If you think you don’t have a hybrid cloud strategy – you’re wrong

Cloud has spread like wildfire through the majority of businesses. Its flexibility, scalability and price-point often makes it the natural data storage solution. 

With cloud follows the notion of a ‘hybrid cloud strategy’, and whether the IT manager recognises it or not, the business probably has one. Take for example, a company that is slowly moving applications out of the data centre and chooses SaaS applications where possible – the business may not consider this a ‘formal’ hybrid cloud strategy but, like it or not, it is.

No one person is responsible, but many have contributed. Over the years, with each additional SaaS service purchased, each new application that was brought in and hosted with a public cloud provider, and each new upgrade to the existing onsite data centre, a hybrid cloud ecosystem has developed.

Once implemented it is easy for cloud to spread throughout the business. Every month new services are added and old applications are taken offline, and so a hybrid cloud ecosystem evolves.

The attraction of hybrid cloud may not be something that can be entirely set in stone in a formal strategy. By its very nature, perhaps it has to be a living, breathing ecosystem, that flexes and changes as new situations arise: perhaps one year a data centre failure means more services than usual are moved to the cloud; or the company’s ERP provider moves to a pure cloud play strategy so the businesses is forced to turn to the SaaS world for its central business applications.

It is not always possible to plan for this change.  With Microsoft Dynamics now being Azure-led, customers may be moving central systems to the cloud earlier than their strategies previously anticipated.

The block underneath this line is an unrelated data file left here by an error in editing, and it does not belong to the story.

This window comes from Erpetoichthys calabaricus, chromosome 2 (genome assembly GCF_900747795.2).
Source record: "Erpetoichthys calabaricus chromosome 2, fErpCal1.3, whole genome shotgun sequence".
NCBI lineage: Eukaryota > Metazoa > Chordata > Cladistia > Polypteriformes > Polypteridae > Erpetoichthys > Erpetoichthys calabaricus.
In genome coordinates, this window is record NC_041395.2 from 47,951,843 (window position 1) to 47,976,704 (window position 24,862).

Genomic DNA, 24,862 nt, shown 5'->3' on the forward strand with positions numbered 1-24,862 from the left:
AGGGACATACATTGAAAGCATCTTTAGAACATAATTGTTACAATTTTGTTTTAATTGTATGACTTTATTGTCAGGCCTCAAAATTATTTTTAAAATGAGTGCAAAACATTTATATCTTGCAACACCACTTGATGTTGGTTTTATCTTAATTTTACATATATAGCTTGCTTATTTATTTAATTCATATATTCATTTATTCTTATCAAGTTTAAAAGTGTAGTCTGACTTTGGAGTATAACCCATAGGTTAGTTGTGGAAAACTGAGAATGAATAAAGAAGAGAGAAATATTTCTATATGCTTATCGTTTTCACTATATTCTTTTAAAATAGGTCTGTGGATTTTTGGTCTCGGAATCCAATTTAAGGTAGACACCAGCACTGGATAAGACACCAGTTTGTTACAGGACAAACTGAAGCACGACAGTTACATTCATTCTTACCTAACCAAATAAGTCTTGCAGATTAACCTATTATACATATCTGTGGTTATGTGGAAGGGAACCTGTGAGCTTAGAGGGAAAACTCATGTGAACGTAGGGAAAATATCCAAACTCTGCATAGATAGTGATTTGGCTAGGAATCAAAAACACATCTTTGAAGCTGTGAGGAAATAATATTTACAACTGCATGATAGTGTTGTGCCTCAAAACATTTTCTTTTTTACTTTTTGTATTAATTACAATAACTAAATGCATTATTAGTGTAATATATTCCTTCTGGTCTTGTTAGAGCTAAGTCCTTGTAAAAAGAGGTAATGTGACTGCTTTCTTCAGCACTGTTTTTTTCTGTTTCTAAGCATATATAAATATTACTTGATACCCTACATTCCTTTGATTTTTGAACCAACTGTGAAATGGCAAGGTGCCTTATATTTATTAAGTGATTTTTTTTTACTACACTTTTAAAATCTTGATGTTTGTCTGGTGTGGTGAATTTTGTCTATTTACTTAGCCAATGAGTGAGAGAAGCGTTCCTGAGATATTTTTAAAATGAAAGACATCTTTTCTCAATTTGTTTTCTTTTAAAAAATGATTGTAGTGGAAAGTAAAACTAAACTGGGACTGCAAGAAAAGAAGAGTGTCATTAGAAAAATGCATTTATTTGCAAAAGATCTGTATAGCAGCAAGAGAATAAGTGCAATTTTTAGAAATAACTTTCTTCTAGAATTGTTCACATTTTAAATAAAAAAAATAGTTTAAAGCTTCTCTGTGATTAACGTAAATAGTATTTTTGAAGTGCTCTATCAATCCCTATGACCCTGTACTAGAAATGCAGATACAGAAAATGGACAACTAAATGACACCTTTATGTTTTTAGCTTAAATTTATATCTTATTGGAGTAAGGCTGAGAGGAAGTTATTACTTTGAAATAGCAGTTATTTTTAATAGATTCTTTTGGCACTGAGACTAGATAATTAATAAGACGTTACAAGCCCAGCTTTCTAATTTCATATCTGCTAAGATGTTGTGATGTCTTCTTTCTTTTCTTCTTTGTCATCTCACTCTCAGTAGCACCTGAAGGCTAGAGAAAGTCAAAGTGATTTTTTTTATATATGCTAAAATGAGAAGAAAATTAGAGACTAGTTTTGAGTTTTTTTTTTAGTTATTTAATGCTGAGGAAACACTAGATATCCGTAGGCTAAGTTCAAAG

All this being said, it doesn’t mean a strategy doesn’t exist. Rather it just means that maybe the traditional way of deciding on a long term IT strategy doesn’t fit in a world where new providers can launch applications on the fly, or the industry’s largest vendors can change their position regarding onsite or public cloud hosting overnight. 

A hybrid IT strategy is all about being flexible enough to allow for change both internally (i.e. what the business decides to do commercially and operationally) and externally (i.e. what the market dictates and also what technology industry and vendors offer each year).

Previously, vendors may have introduced a newer, shinier box – but it was just a newer, shinier version of the previous box. It didn’t necessitate throwing out the old IT strategy and starting again. Today, an application vendor deciding to only release its updated version as a SaaS product means that a strategy to keep that application in-house for the foreseeable future changes. And perhaps it has a knock-on effect on other business applications – maybe it makes it too costly to keep other applications in-house.

The stakeholders responsible for a hybrid IT strategy have also changed. Shadow IT and the proliferation of cloud services means that the people involved in making a decision about the company’s hybrid IT strategy may be sitting in diverse roles across different departments of the business. They may, for example, have been purchasing their own cloud services for over 10 years and now have a key voice in decisions about future IT strategy of the organisation.

The business landscape of IT has changed dramatically over the last decade. IT strategy is now a top boardroom-level priority with more people taking notice and more people involved in making decisions.

So, the question is, do you have a hybrid IT strategy or has your company sorted it while you weren’t looking?